A non-significant association between course format and success at three months (p=0.279), six months (p=0.386) and 12 months (p=0.526) was observed for the non-repeat questions (Table 8). Several covariates, including gender (p>0.05), age (p>0.05), type of course (p>0.05), year of study (p<0.05) and time spent completing the quiz (p>0.05), were considered during the modeling process at each time point. Apart from year of study, the covariates were not significant and therefore not included in the final model. (Figure 4 represents the trajectory of knowledge retention of non-repeat questions for the traditional and Supercourse formats of the first-year courses.

Discussion

Regardless of course level, students enrolled in our Supercourses overwhelmingly preferred (>95%) to have completed their course in an accelerated format. While not statistically significant, it is noteworthy that a relatively large number of students enrolled in the traditional first-year (17%) and fourth-year (25%) courses expressed preference for accelerated courses. Students prefer accelerated courses because they allow them to learn subject material in a quicker and more convenient format [5]. Accelerated courses allow students to be immersed in the subject content of one course, without having to manage the demands of multiple courses [6]. As a result, students tend to be more self-motivated and actively engaged in their education [24]. Furthermore, students tend to enroll in accelerated courses as a strategy to balance work and education, since compressed courses often lead to less absence from employment [5]. This would be especially relevant to students enrolled in spring courses, which was the case in our study. Finally, Rood [25] found that employers are equally accepting of their employees enrolling in accelerated degree programs and that employers that were more knowledgeable of accelerated programs demonstrated a stronger preference for these programs compared to employers with less knowledge for accelerated programs.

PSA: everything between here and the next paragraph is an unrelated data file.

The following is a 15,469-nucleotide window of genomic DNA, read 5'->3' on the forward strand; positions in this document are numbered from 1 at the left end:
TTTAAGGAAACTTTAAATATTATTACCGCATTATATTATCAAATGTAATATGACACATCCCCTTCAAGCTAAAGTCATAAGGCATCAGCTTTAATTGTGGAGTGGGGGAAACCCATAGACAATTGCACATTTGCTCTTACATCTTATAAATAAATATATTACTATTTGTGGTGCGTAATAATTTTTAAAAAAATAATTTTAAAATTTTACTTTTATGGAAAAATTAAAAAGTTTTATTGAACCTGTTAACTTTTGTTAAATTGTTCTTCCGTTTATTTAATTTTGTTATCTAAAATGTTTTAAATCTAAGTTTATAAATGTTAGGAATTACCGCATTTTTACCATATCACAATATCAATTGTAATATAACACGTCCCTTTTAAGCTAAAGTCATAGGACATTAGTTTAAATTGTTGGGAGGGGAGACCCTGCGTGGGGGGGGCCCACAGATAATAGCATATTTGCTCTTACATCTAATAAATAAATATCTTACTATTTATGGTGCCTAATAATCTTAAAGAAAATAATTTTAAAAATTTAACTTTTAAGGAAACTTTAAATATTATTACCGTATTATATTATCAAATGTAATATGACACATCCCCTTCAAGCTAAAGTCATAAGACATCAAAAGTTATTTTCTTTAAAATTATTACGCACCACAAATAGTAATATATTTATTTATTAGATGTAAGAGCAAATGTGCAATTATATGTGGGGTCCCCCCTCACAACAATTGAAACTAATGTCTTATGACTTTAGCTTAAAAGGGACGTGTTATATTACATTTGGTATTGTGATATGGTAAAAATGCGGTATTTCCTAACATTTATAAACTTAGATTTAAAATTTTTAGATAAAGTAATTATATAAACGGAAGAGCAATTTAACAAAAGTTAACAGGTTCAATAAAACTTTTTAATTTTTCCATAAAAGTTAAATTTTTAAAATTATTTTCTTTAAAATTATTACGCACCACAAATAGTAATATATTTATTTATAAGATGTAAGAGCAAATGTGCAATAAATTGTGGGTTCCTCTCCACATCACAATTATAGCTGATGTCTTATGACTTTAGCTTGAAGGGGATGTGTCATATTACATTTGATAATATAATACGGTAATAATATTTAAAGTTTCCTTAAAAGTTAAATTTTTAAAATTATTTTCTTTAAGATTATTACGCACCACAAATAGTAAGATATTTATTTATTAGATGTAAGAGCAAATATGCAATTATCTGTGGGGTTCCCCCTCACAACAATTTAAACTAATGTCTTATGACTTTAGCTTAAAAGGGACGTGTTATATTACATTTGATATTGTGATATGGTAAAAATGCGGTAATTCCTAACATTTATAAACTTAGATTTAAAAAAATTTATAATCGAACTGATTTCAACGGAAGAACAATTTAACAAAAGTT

Our study followed the definition of accelerated teaching and learning outlined by Kretovics and colleagues [12], whereby the Supercourses were scheduled with the same number of contact hours as traditional courses, but the duration period was shortened to one-twelfth the time. Our study found that students enrolled in an accelerated course were not disadvantaged with respect to knowledge attained upon completion of the course, such that no significant difference existed in the final course average, regardless of course year. Other studies also demonstrated no discernable difference in learning as determined by final course average between accelerated and traditional courses [5,13]. Changes in course content or student evaluations can alter a final course average. Furthermore, it is common for faculty members to adjust their assignments and methods of assessment in compressed courses [12]. However, we implemented identical course content and student evaluations by the same instructors for both modes of delivery and in both courses. Although not measured, the lack of significant difference in final course average could be attributed to greater student engagement, time management, and ability to focus on one subject in our Supercourses, which would counteract the challenges of a compressed course duration. Kasworm [26] reported that students enrolled in an accelerated degree indicated that they benefited from learning one subject at a time rather than experiencing the ‘focus overload’ that is characteristic of being enrolled in multiple courses simultaneously.

Student knowledge retention during our longitudinal study diminished progressively at follow-up time points of three, six and 12 months regardless of course format, course level, age, gender, degree concentration and year of study. Previous studies have shown that long-term knowledge retention is not mediated by the number of course contact hours [14,19] age, gender [5] or year of study [27]. Similarly, the decreased knowledge retention trajectory in our study was comparable for repeated and non-repeated questions. Both types of questions were evaluated in our study to determine the influence of familiarity of question content because of repeated questions. Our results indicate that the repeated questions over 12 months did not advantage a student’s knowledge retention over time, such that a similar decreased knowledge retention over time was found for repeated and non-repeated questions.

A limitation in our study was the inability to control for the environment with respect to follow-up quizzes. Follow-up quizzes were completed online by all students. While instructions were provided prior to each follow-up quiz to complete each question without assistance from course material or another person, it was not possible to authenticate whether the subjects did so. Nevertheless, the average time taken to complete the follow-up quizzes was considered reasonable for both courses. Furthermore, except for the three-month follow-up quiz in the first-year course, the average time to complete the quizzes was similar between the groups for both courses.

Conclusion